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Pond Tips

Our planners aim for subtle visual placement and easy access for cleaning and maintenance of your pond.

Pumps and Filters

Pumps and filters are part of any water feature landscaping. In addition, maintaining your water feature can be made part of your overall yard maintenance plan.

Regular maintenance can prevent many problems before they occur. Here are some simple steps for each season that will extend the life of your fish and plants, and make taking care of your pond easy and fun.


  • Do one thorough cleaning, after the last frost.
  • Divide, repot and fertilize all plants as necessary.
  • Clean the pump and filter (one time, during cleaning.)
  • Add bacteria after cleaning to re-seed the filter.
  • Remove excess fish.
  • Begin feeding fish when the pond temperature averages 45° F.


  • Check the pond weekly.
  • Trim back dead plant matter.
  • Top off the pond as evaporation occurs.
  • Fertilize plants again as necessary.
  • Unclog pump or pump sock occasionally.
  • Pull stringy algae from waterfall.


  • Do one quick cleaning.
  • Remove most debris, do not rinse the filter.
  • Cut back the plants as they turn brown.
  • Stop feeding and fertilizing when the temperature drops to 45°F on average.
  • Put netting over the pond while the leaves fall.

Winter (Perform as necessary)

  • Remove the netting when the leaves are done falling.
  • Install a pond de-icer to maintain gas exchange in the pond.
  • Turn off the waterfall if freezing occurs.

To learn more about enhancing your yard with a pond, waterfall or fountain, call us at (410) 266-8586 or request more information.

Waterfall Tips

Designing and building a waterfall can be a delicate project. Here are a few suggestions for designing and building a waterfall.

How Many Gallons Do We Need?

All waterfalls should have a minimum of one hundred gallons per hour of water flow over each inch of width of your waterfall. For example, if your fall is 20 inches wide, there should be a 2,000 gallon per hour flow for it to look good.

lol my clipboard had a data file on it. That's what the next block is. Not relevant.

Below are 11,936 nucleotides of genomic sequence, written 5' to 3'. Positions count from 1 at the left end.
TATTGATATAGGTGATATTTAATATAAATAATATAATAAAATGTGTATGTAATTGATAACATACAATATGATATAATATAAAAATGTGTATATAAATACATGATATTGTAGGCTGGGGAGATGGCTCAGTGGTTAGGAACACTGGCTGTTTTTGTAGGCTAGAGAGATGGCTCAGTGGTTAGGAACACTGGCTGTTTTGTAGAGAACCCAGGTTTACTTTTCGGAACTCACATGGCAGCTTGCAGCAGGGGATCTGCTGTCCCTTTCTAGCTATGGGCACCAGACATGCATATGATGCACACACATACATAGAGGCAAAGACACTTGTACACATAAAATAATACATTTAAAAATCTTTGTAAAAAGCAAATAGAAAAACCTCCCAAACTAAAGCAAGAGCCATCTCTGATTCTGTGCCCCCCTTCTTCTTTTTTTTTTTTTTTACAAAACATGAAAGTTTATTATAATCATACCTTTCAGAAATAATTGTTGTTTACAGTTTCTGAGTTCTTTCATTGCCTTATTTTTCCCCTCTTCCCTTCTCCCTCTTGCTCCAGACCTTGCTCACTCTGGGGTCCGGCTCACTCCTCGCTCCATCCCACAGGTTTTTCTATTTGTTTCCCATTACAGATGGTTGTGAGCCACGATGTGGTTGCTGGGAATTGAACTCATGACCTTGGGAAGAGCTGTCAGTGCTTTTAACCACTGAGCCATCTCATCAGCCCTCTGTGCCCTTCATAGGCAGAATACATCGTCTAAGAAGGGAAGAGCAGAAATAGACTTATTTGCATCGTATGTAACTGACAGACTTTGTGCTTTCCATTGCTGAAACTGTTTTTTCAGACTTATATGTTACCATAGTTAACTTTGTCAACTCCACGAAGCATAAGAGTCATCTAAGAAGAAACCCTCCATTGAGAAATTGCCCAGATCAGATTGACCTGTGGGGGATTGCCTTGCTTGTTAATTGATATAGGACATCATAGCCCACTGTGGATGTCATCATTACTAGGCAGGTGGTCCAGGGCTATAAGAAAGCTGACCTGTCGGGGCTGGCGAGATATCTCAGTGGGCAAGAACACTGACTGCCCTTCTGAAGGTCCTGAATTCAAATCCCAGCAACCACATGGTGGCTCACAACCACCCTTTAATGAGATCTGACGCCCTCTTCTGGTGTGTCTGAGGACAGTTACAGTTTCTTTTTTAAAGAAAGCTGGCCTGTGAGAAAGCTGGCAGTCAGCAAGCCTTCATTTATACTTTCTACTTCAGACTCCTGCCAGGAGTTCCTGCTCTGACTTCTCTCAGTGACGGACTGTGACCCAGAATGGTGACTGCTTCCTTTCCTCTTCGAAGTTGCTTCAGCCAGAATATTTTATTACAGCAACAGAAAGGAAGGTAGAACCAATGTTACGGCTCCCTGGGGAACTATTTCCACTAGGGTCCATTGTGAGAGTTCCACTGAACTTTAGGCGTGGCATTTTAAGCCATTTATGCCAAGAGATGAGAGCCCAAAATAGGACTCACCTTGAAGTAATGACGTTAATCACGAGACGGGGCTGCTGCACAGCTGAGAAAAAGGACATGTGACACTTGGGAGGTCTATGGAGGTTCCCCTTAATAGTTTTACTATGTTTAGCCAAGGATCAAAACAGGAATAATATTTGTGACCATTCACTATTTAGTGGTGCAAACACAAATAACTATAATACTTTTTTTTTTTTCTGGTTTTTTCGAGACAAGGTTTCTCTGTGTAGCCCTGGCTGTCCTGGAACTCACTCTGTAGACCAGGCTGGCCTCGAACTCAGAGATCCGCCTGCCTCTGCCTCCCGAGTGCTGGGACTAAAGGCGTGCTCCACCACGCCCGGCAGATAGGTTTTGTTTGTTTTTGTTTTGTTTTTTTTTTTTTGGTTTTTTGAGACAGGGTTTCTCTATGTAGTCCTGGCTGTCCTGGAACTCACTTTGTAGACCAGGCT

What Sound Will My Waterfall Make?

There are several types of sounds created by what the water is falling onto.

  • The most pronounced sound comes from water falling directly into a pool of water.
  • Water falling into a shallow pool is more subtle and less pronounced.
  • The gentlest sound comes from water falling onto a rock or boulder and then sliding over rocks.

How Far Should The Water Fall?

The distance the water falls is the main factor. A three to four inch drop can be quite subtle. Increasing it to 18 or 20 inches causes the sound to significantly increase. You can experiment by running a garden hose running into a bucket or a pool and noting the difference.

How Big Should The Basin Be?

The next step is determining the basin or pool the water will go into. The surface area of the pond in square feet should be 1-1/2 times the square footage of your waterfall and stream.

For instance, if your waterfall and stream is 20 feet long and 3 feet wide, then the pond should be 90 square feet. This allows the pond to capture all the water from the stream and waterfall when the pump is turned off without the water overflowing.

To learn more about enhancing your yard with a pond, waterfall or fountain,
call us at (410) 266-8586 or request more information.




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